The answer is yes provided the captain carry out the recovery action in time
On 10 January 2023, a Qatar Airways Boeing 787 flight from Doha to Copenhagen nosedived and narrowly avoided striking the Arabian Gulf shortly after take-off from the Hamad International Airport.
According to Flightradar24, a Swedish internet-based service that shows real-time flight aircraft tracking information on a map, the plane underwent a rapid nosedive after taking off.
The airplane descended 850 feet in 24 seconds, passing close to the ocean before regaining control and then landed safely in Copenhagen six hours later.
Apparently, the co-pilot who was flying the plane manually, lost ‘situational awareness’ and caused the aircraft to descent at 3,000 feet per minute sink rate
Thankfully, the captain quickly took over control and pulled the aircraft up at 800 feet, avoiding a major disaster.
The aircraft then recommenced its climb to 36,000 feet and continued on its journey without further incident.
This loss of situation awareness could easily have led to a spatial disorientation had the captain not intervened in time.
This was what had happened on a Boeing 737 that crashed into the Red Sea shortly after take off from Sharm El Sheikh International Airport in Egypt on January 2004.
Spatial disorientation can cause a pilot to lose track of his position, motion and altitude relative to the earth, leading to a so-called graveyard spiral when the pilot becomes confused due to little or no visual reference to the horizon. This is attributed to a ‘false sensation’ experienced or sometimes known as a somatogravic illusion.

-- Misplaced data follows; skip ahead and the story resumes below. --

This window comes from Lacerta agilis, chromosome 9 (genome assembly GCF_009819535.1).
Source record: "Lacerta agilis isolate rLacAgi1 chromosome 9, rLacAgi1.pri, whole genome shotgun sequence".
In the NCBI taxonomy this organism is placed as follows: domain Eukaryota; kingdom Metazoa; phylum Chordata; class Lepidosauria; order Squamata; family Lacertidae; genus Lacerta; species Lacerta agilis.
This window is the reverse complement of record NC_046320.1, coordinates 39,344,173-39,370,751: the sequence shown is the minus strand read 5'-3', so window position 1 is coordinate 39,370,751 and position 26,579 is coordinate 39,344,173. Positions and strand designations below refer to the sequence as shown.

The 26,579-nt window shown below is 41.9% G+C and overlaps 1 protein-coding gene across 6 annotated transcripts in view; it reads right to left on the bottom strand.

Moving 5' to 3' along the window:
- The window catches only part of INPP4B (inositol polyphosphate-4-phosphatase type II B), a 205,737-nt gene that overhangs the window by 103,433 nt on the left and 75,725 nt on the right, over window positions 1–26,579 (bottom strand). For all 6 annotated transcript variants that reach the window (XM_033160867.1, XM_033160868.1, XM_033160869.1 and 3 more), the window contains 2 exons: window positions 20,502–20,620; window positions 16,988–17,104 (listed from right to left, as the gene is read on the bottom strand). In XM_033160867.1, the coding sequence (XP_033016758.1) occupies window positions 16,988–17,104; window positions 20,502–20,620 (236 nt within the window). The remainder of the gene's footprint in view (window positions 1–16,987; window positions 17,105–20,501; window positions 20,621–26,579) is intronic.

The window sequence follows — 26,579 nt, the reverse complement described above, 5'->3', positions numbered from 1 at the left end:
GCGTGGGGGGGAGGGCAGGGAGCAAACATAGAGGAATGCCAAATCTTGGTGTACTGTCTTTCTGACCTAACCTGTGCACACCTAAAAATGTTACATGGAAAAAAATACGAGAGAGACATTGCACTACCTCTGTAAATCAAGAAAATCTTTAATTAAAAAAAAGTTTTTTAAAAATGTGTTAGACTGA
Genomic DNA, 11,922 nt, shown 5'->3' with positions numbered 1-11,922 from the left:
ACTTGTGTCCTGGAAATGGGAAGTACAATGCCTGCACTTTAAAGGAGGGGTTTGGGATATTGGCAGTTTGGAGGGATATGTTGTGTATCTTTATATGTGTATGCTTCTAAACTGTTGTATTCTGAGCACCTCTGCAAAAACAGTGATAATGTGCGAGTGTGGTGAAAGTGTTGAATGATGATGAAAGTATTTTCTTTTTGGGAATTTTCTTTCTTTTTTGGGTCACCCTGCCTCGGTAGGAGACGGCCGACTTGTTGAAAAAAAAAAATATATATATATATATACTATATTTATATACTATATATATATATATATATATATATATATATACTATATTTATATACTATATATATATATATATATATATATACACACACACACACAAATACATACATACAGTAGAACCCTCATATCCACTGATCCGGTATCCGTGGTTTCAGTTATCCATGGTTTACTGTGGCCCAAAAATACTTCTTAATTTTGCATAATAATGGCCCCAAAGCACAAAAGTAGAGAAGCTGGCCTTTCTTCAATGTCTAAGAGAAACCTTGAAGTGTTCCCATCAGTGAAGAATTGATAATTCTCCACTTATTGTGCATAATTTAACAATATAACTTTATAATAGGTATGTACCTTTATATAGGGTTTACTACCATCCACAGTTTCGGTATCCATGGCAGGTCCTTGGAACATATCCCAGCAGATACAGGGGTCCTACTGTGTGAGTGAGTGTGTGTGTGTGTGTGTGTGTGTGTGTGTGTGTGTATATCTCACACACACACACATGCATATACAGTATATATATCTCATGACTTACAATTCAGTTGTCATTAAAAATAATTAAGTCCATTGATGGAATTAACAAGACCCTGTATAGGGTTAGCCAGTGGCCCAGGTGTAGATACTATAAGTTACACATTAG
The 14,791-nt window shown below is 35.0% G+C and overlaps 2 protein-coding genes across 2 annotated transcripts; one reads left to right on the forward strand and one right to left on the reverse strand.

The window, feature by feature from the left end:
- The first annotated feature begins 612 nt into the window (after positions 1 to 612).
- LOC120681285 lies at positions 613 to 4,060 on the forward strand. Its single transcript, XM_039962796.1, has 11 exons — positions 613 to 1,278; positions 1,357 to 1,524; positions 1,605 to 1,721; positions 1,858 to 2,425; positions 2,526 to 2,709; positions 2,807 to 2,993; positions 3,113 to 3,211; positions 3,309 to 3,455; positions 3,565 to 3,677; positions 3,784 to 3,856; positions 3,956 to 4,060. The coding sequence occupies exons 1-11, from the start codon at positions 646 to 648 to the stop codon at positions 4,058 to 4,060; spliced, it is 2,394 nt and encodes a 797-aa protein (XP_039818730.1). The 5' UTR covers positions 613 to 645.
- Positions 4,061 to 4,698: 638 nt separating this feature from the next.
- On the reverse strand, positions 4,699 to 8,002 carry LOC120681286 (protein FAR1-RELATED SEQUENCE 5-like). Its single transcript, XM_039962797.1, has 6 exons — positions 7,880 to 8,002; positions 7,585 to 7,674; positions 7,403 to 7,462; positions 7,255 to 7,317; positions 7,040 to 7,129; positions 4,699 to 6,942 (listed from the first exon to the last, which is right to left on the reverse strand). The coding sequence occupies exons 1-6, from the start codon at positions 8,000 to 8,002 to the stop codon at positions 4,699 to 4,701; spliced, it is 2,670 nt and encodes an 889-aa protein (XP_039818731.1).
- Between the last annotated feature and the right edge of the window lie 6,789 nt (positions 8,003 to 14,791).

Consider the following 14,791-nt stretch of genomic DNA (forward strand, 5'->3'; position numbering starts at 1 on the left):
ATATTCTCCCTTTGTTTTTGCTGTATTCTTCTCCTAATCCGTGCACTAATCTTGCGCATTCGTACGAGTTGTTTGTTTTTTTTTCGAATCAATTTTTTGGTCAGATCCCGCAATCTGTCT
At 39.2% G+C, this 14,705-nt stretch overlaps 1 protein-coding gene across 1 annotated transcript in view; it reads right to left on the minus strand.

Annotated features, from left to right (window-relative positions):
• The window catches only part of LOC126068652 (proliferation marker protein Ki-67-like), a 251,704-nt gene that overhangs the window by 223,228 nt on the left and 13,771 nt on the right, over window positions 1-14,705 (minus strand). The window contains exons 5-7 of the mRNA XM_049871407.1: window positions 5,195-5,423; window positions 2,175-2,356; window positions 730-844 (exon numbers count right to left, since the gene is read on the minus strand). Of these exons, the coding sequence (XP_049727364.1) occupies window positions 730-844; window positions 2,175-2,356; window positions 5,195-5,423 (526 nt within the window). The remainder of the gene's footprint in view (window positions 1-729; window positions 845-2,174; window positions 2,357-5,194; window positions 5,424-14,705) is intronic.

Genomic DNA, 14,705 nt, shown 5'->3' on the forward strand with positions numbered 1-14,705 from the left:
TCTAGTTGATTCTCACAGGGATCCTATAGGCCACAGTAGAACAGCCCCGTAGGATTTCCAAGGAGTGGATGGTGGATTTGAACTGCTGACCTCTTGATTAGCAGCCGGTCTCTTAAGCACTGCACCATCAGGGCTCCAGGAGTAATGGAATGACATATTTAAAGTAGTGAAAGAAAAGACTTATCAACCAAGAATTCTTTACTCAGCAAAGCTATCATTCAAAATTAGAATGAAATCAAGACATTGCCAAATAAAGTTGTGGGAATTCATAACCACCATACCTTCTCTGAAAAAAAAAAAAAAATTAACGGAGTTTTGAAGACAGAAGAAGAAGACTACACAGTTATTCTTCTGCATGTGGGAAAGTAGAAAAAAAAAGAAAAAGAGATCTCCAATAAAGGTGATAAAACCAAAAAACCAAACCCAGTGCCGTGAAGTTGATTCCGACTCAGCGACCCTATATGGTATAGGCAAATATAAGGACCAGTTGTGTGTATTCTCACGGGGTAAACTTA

To overcome spatial disorientation, pilots are trained to ignore their senses when the upset condition arose and to focus on flying with reference to the flight instruments.
Another similar near miss event happened on a Boeing 777-200 which was taking off from Maui’s airport in Hawaii on December 18, 2022. It was on a United Airlines flight departing for San Francisco. The plane climbed to 2,200 feet and then went into a steep dive at a rate of over 8,000 feet per minute.
However, the pilots were able to recover from this dive within 775 feet of the ocean!
Normally, investigators would have access to the flight data recorder but not the voice recorder if the flight is longer than 2 hours. As such, in the 6-hour long Qatar Airways and United Airlines flight, they could not fully retrieve what transpired during the events due to the limitations of the cockpit voice recorders (CVR).
This is an issue and a recurring concern of the investigators which have long advocated a 25-hour recording capability of the CVR instead of only 2 hours.
A good safety investigation would be able to determine the exact cause of any incidents and to prevent similar occurrences in the future.
As regards to the above question, all airline pilots are trained and regularly checked out on Jet Upset Recovery procedures on the most adverse scenario as a result of the Air France Flight 447 crash.
The two recent successful outcomes of the Qatar Airways and United Airlines flights are testimony of the rigorous training.
Plane nosedives following take-off